How to kill shrubs
A strange title, and there are many ways to kill shrubs but a recent question seems relevant because we are, or should be, in prime shrub-planting time. The question was along the lines of;
‘I’ve planted a Japanese holly hedge in a trench containing existing chalky topsoil, multipurpose compost and a loamy topsoil. The soil doesn’t appear to be draining properly. What can we do?’
We are always told to add compost to the planting hole when planting and the idea is that it makes the transition for the roots, from the ‘easy’ compost in the pots to the garden soil, easier. The problem comes when a hole is dug in heavy soil and fills with compost. Water fills the hole and no matter how good the compost in the hole, the water runs in and the roots become waterlogged. When roots are constantly in water they suffocate and die. It is an easy mistake to make.
When I started in this garden I was in a rush to get started. The garden was a field. It was previously cut for silage or hay every year, was not ploughed, never had anything added apart from synthetic fertiliser and the soil is low in organic matter and horribly compacted. So some of the first shrubs I planted, before I had dug over the new beds, died. Even though I planted them on slight mounds, the holes filled with water and the roots died. A philadelphus grew well for a year but then, the following spring, having sat in sodden soil all winter, it failed to sprout.
And I hadn’t done the classic ‘dig a hole and fill it with compost’. I had mixed the compost well with the surrounding soil but really all I had done was make a wider planting hole and it still filled with water and, because the water had no where to go, the plants suffocated. I knew I was taking a risk but lack of time and being in a hurry to plant, made me reckless.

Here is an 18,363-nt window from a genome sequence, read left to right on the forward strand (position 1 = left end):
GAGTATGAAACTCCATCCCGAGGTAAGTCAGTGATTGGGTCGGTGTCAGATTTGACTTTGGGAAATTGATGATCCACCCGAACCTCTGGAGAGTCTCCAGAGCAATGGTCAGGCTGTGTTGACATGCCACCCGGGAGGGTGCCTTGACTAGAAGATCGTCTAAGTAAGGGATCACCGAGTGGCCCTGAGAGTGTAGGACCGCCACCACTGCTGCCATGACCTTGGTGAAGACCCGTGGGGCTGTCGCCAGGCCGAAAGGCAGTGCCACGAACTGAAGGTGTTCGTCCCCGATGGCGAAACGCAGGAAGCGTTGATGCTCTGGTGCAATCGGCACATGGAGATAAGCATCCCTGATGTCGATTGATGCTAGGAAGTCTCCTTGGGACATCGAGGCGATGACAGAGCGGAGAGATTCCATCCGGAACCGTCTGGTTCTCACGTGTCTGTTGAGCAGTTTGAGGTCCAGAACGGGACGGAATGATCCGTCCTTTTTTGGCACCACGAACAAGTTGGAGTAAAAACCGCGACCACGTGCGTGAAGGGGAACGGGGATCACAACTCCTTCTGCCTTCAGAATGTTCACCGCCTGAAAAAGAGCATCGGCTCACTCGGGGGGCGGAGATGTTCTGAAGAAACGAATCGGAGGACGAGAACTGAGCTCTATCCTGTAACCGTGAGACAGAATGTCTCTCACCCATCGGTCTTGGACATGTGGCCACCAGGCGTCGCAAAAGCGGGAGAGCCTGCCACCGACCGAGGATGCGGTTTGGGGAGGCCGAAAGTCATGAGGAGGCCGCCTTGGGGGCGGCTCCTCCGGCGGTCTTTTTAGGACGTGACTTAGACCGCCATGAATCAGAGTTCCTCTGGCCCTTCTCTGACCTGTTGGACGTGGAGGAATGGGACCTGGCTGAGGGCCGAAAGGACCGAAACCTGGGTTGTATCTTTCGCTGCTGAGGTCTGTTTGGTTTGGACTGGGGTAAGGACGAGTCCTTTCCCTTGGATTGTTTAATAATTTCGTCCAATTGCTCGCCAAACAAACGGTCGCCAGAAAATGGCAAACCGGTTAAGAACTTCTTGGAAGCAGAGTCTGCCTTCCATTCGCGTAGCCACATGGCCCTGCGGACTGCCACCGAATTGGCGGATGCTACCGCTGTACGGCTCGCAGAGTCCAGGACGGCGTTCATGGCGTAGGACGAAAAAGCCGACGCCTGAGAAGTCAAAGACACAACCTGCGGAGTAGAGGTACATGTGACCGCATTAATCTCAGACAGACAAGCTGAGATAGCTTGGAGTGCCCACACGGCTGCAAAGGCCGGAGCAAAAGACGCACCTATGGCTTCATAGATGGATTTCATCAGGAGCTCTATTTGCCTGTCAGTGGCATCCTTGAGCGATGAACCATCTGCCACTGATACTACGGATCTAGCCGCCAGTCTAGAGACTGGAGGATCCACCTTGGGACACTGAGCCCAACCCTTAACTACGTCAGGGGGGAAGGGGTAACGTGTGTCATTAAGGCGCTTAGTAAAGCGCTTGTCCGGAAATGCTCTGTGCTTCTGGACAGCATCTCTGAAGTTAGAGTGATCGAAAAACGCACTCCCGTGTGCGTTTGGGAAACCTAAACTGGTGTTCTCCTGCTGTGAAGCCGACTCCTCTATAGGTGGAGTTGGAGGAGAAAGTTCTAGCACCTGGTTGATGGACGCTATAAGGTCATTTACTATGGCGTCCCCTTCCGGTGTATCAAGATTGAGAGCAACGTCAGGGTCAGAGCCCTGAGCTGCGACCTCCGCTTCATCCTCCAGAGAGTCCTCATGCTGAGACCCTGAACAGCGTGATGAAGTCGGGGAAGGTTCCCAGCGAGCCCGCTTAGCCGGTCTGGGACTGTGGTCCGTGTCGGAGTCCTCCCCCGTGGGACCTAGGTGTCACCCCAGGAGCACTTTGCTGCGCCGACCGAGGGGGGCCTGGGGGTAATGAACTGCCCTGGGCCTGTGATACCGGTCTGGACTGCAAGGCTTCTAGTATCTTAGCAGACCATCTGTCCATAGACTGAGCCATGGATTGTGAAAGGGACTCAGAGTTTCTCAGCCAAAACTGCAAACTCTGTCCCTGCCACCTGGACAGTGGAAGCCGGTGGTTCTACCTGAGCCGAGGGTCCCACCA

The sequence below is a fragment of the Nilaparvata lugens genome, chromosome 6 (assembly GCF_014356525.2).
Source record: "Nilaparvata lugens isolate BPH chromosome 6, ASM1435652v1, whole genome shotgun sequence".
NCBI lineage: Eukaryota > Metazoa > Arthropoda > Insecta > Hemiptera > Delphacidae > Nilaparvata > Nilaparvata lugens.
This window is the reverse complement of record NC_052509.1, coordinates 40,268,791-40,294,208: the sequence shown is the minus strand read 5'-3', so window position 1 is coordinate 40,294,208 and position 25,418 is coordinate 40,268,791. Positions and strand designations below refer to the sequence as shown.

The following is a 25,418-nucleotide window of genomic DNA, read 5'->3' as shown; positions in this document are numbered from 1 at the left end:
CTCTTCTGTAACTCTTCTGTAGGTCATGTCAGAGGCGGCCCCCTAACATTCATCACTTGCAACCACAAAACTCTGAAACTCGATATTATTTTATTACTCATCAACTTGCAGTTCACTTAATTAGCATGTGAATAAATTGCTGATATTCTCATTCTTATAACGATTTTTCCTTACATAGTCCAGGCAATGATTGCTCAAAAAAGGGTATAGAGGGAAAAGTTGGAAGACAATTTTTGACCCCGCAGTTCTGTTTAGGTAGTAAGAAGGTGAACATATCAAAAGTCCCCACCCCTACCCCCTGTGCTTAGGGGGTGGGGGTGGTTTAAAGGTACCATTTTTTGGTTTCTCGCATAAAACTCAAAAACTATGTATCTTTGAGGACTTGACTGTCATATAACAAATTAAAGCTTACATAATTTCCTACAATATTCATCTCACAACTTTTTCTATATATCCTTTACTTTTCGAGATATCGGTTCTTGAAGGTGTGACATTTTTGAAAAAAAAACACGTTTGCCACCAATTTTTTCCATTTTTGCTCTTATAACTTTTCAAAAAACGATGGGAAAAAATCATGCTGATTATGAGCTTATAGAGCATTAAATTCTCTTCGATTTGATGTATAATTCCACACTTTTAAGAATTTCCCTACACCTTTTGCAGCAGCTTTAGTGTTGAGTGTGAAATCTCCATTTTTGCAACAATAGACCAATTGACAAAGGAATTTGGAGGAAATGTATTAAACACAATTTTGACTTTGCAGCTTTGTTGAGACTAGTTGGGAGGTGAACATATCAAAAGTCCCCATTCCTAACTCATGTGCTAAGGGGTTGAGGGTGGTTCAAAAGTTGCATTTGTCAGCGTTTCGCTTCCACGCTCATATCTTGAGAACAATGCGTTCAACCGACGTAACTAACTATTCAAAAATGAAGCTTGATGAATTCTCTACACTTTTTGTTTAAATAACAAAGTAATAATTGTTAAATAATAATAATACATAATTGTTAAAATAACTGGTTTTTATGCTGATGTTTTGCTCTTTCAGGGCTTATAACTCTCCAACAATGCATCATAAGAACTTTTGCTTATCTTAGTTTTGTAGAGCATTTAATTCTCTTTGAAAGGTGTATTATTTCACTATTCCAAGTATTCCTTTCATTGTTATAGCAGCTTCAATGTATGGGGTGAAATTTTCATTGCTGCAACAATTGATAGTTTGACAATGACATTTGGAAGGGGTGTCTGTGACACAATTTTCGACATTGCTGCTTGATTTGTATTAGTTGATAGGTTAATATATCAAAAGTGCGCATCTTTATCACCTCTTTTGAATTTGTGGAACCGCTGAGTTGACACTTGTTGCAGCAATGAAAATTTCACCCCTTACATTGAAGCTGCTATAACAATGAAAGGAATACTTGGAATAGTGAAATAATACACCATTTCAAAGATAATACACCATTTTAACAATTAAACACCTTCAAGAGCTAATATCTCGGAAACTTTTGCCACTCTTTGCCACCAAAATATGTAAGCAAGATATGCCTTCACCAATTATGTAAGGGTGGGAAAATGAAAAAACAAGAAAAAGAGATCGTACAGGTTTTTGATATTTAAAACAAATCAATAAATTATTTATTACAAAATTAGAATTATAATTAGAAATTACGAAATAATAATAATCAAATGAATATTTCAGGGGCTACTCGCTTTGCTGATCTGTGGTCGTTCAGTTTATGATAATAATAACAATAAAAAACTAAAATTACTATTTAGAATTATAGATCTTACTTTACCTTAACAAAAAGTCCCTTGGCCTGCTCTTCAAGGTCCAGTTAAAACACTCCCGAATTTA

It all depends on your soil. In well-drained soil and in gardens that have been cultivated for a long time this is less likely to happen. In my UK garden I left behind where I had free-draining, fine, Fenland soil (boy how I miss that!) I could push clothes pegs in the soil and they would root and grow!
But now I make sure that I prepare the beds well in advance. I dig over the beds, mixing in lots of organic matter and I make sure I cut out the edge of the bed which is basically a gutter in some parts, to keep the water moving away from the beds. I try to dig at least six months before I want to plant and then add more compost at planting time and aim to mulch with organic matter too.
In the case of this hedge in the question, digging out a trench and filling with organic matter is a route to disaster. If the hedge has not been planted long it would be worth try to replant the hedge on a ridge so at least some of the roots are well drained. If there is any sort of slope it may be possible to put a drainage pipe in to move the water from the lower end. Few evergreens can withstand poorly drained soil and it may be that other plants would be more suitable, including cornus as a less formal hedge or hornbeam. I have also found that Cotoneaster franchetii is a very adaptable hedge and is part-evergreen. I have found out myself that hollies are very intolerant of wet soils and Japanese holly (Ilex crenata) is no exception.
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